439 Tasting Notes
This is one of many samples I received from Angel at Teavivre.
I love pretty much anything oolong…green, aged, roasted, you name it, so it will come as no surprise that I liked this tea.
It produces a bright yellow liquor.
Yum. A nice floral green oolong, with notes of peachy goodness. The aftertaste is buttery and slightly peppery, like a good quality olive oil.
The leaves are fully opened at second steep and that’s when this tea is the most flavourful to me.
It’s a beautiful day today, summer is in the air…this tea tastes like nature’s awakening…
I am so grateful I got to sample this wonderful tea, thank you Angel!
The amazing Dexter3657 sent me a large sample of this. Thank you! I was such in the mood for a good Darjeeling!
This one was not in the data base, so I’m the first to review here.
I don’t think I’ve ever had a hand rolled Darjeeling before. It is so well crafted, a beautiful tea.
As a blind taste, I would not have guessed it was a second flush, it’s missing some boldness. I think this is the Darjeeling that could convert the non Darjeeling lovers. (Dexter, you should have given it a shot before sending me so generously the full sample!)
It’s very close to a white tea, so delicate and it’s got that juicy feel quality to it. It’s very sweet and gently floral. It’s fruity but without the heavier muscatel normally found in SF. I don’t even find any of the usual brisk astringency, no bitterness factor whatsoever.
An unusual Darjeeling, but so spring like, refreshing and refined, like any good Darjeeling should be.
No wonder Darjeeling is referred to as “le Champagne des thés!”
I could totally have a cocktail of this mixed with champaign. I think I would call it a Champeling!
Thanks again Dexter3657!
Well, this might be the best lychee tea I’v had since Butiki’s Lychee Oolong.
In life generally, I am drawn to the unusual. I like when things don’t fit the mould. So I love that this came into the form of Dragon Pearls. I’ve never seen a lychee pearl tea before. Though lychee is a flavour I adore, I never found a black lychee tea I actually liked, always way too perfumy. Until this.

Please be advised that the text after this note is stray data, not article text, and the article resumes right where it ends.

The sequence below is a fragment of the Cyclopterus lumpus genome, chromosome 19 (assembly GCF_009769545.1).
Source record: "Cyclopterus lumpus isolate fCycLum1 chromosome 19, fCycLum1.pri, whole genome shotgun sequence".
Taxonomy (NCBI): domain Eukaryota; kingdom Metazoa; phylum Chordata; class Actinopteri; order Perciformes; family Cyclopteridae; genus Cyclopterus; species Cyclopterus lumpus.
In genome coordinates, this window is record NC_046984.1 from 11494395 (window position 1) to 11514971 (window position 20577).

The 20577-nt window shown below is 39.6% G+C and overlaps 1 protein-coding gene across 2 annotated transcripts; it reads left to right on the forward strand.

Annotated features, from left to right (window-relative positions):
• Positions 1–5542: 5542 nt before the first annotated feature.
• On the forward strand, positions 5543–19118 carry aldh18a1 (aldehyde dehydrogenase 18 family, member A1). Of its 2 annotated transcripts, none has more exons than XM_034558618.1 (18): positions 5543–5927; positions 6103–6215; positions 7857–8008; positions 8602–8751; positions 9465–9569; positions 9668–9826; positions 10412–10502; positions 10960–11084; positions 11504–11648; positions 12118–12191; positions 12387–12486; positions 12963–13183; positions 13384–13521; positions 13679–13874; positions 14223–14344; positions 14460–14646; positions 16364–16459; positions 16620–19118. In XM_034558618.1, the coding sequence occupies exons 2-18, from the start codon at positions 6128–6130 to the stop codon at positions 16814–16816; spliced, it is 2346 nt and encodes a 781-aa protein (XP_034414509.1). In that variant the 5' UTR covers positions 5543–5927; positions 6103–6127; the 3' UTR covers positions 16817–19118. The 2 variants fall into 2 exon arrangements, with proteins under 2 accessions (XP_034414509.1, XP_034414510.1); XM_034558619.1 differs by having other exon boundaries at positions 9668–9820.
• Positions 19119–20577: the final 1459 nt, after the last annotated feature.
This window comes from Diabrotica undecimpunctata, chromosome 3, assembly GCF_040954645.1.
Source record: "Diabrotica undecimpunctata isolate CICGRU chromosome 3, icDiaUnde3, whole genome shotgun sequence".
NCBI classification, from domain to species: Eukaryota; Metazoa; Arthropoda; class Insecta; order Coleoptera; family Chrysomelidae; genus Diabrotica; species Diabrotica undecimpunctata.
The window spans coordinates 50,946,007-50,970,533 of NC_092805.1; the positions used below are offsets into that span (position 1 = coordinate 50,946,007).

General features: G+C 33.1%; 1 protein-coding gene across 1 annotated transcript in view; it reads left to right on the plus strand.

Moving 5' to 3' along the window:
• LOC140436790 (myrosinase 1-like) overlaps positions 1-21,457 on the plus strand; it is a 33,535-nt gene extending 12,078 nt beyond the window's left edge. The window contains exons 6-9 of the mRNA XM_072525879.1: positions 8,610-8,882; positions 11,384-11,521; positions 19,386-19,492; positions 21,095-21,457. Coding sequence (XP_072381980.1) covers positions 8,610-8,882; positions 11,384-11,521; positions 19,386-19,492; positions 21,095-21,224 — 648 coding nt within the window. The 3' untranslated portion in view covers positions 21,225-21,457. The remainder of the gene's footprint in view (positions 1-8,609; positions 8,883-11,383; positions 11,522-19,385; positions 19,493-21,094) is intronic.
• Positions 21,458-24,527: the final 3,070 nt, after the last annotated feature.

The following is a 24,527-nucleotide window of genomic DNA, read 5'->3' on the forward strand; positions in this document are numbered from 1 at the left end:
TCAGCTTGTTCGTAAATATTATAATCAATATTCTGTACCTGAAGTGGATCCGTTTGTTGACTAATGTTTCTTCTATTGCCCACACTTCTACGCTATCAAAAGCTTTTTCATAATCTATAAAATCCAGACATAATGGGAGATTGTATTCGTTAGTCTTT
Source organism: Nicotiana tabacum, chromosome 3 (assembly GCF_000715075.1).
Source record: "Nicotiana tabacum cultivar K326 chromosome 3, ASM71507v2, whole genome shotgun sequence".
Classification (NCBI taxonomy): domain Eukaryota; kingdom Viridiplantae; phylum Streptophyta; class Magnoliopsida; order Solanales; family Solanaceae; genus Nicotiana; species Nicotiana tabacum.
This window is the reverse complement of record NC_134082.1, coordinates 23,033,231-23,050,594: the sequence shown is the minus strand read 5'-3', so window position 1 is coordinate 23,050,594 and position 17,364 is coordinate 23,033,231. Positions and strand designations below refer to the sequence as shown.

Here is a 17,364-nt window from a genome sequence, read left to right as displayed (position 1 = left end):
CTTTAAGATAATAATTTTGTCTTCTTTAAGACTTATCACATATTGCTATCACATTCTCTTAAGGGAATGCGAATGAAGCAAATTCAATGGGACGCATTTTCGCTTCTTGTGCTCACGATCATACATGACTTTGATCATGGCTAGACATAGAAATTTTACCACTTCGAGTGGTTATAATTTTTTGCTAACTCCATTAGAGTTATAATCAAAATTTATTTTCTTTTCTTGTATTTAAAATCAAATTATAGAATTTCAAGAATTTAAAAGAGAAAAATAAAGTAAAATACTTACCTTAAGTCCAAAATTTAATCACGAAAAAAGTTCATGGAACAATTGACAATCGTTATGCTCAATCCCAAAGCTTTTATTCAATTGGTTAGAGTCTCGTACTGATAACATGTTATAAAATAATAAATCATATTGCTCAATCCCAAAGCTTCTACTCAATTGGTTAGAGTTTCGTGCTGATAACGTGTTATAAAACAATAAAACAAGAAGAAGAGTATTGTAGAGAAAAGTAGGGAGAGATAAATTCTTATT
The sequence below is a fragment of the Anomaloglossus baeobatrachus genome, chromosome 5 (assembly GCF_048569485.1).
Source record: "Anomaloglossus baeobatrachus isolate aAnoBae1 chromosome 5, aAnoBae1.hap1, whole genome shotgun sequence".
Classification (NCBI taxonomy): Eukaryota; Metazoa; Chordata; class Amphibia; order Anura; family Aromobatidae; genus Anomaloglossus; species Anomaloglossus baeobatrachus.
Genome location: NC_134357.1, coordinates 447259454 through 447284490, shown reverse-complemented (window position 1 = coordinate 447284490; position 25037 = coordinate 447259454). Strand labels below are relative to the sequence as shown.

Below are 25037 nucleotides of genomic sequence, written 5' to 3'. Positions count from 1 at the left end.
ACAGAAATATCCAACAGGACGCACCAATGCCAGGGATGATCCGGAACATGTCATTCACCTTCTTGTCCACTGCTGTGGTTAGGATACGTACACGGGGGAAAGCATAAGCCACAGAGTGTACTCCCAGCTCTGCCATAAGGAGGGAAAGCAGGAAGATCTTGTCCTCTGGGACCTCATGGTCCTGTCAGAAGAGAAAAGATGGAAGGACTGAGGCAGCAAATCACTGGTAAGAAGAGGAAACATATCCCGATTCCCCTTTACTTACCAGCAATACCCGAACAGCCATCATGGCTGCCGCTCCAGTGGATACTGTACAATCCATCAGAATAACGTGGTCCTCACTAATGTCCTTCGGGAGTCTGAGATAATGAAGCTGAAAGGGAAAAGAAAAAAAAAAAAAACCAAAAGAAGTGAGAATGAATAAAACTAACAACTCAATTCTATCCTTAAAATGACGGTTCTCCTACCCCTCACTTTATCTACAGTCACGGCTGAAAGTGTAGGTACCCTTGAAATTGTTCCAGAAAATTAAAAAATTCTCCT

It’s sweet, refreshing, super juicy, just like a luscious and plump lychee. The novelty here, is the chocolaty taste of the pearls in the background. It gives a certain bite and a roundness to a familiar taste, making it totally different than all other lychee teas out there. It gives me a glimpse at what lychee flavoured dark chocolate would taste like.
Well based on this tea, I can tell you it would taste delicious!
I’ve been so busy drinking samples and exploring, I realize I have neglected my beloved Butiki teas. Stacy please forgive me, I miss reviewing them so here I am!
I have reviewed this one before, but it deserves more love.
Lazy oolong afternoon…Oh, this oolong…I’m so surprised it doesn’t get more ratings, only a few have written notes.
It’s a decadent oolong, yet so elegant. So sweet and rich, creamy and buttery, almost pudding like in the mouth, with a flowery aftertaste of lilac and orchid, followed by a minty fresh coating. Awwww! Just SPECTACULAR.
This tea is from the highest plantations in the world and it shows. When something tastes heavenly, we say in French “ça goûte le ciel!”…It taste like the sky.
I’m using my little glass Gongfu pot. Of all the pots I own (beleve me when I say I own a lot!!) this is becoming one of my favourite. Easier to use than a Gaiwan, and you still get to steep short infusions with the ability to admire the beautiful leaves unfurling.
This tea is heaven. Just buy it and try it for yourself.
My dessert tonight consists of this chai blend brewed in 2 full cups of sunflower seed milk, 2 teaspoon of raw cocoa powder, a cinnamon stick and a few drops of maple syrup.
Can you feel how good this is?
Out.of.this.world. Traditional chai with a twist.
This blend is good in itself, excellent balance between cardamom, clove and ginger. I like that the clove isn’t overwhelming.
But with the added ingredients slowly simmered on the stove top, it gets elevated to the 10th power!
Yum, yum, yum…
«This is my #1 favourite black tea» Dexter3657 wrote on this sample she so generously shared with me.
I won’t let this influence my note, but it’s always nice to know you’re drinking someone’s favourite tea :-)